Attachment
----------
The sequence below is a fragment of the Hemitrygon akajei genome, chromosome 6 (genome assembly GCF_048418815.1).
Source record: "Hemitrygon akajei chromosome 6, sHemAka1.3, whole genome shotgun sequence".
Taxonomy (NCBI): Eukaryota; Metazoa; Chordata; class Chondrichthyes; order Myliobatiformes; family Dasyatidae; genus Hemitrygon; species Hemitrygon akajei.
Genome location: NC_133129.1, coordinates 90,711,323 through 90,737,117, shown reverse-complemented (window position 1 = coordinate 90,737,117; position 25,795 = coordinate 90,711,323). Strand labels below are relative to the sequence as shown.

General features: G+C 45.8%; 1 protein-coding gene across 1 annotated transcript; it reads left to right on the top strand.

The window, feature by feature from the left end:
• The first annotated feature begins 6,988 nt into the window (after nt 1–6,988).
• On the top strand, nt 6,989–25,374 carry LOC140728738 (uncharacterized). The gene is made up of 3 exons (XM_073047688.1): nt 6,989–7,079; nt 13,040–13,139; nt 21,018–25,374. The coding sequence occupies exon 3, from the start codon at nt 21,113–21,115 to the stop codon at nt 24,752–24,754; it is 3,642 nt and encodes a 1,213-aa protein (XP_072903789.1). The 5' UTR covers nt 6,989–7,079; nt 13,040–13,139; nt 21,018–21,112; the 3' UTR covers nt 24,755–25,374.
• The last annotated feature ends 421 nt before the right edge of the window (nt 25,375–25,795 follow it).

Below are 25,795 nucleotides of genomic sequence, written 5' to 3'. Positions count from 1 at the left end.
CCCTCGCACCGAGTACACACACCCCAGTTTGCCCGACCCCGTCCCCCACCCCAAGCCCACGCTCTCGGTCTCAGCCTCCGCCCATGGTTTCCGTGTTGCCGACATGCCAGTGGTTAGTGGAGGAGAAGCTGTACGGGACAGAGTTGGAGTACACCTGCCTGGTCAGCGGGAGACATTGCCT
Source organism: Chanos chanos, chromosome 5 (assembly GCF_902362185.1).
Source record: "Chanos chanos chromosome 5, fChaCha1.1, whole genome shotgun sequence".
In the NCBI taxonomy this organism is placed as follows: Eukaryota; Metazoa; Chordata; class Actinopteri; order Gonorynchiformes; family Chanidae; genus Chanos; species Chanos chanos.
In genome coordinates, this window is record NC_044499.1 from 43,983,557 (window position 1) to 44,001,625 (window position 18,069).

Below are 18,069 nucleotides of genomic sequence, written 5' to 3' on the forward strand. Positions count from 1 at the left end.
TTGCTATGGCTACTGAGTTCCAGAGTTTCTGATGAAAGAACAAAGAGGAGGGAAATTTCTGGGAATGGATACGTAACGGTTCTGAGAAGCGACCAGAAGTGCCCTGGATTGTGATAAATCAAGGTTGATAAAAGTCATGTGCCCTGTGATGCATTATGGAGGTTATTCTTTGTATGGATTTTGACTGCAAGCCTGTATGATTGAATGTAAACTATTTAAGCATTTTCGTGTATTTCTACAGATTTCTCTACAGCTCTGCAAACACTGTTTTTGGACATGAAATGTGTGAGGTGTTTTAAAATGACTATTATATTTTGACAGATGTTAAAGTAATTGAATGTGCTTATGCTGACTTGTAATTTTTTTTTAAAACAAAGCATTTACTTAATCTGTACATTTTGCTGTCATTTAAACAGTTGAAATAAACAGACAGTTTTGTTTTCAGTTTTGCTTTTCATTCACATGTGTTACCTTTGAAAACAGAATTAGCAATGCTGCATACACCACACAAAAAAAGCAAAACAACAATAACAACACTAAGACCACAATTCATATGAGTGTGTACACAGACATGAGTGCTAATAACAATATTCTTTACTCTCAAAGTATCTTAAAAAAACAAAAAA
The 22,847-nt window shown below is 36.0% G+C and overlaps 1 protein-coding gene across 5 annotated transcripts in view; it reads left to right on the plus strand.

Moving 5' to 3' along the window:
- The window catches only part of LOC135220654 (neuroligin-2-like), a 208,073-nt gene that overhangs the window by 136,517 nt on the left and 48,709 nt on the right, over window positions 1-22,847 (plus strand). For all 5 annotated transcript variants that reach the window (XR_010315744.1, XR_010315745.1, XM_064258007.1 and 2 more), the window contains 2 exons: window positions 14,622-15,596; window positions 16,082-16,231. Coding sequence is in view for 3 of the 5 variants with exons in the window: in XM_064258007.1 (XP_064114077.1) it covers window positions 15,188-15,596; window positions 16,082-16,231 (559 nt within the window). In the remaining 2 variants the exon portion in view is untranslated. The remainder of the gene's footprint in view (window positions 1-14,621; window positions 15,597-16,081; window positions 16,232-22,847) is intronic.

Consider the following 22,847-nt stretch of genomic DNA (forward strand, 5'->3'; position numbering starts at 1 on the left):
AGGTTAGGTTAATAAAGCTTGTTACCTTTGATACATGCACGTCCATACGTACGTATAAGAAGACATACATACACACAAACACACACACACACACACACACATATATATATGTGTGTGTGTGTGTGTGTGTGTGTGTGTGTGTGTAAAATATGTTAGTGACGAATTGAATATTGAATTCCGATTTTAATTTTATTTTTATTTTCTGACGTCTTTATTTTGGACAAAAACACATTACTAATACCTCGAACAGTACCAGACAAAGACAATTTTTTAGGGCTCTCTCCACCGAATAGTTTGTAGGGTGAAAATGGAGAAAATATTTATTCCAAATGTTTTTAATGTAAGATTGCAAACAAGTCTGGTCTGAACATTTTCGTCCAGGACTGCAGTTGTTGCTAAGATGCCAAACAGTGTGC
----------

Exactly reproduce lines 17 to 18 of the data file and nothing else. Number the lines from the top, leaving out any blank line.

TTGCTATGGCTACTGAGTTCCAGAGTTTCTGATGAAAGAACAAAGAGGAGGGAAATTTCTGGGAATGGATACGTAACGGTTCTGAGAAGCGACCAGAAGTGCCCTGGATTGTGATAAATCAAGGTTGATAAAAGTCATGTGCCCTGTGATGCATTATGGAGGTTATTCTTTGTATGGATTTTGACTGCAAGCCTGTATGATTGAATGTAAACTATTTAAGCATTTTCGTGTATTTCTACAGATTTCTCTACAGCTCTGCAAACACTGTTTTTGGACATGAAATGTGTGAGGTGTTTTAAAATGACTATTATATTTTGACAGATGTTAAAGTAATTGAATGTGCTTATGCTGACTTGTAATTTTTTTTTAAAACAAAGCATTTACTTAATCTGTACATTTTGCTGTCATTTAAACAGTTGAAATAAACAGACAGTTTTGTTTTCAGTTTTGCTTTTCATTCACATGTGTTACCTTTGAAAACAGAATTAGCAATGCTGCATACACCACACAAAAAAAGCAAAACAACAATAACAACACTAAGACCACAATTCATATGAGTGTGTACACAGACATGAGTGCTAATAACAATATTCTTTACTCTCAAAGTATCTTAAAAAAACAAAAAA
The 22,847-nt window shown below is 36.0% G+C and overlaps 1 protein-coding gene across 5 annotated transcripts in view; it reads left to right on the plus strand.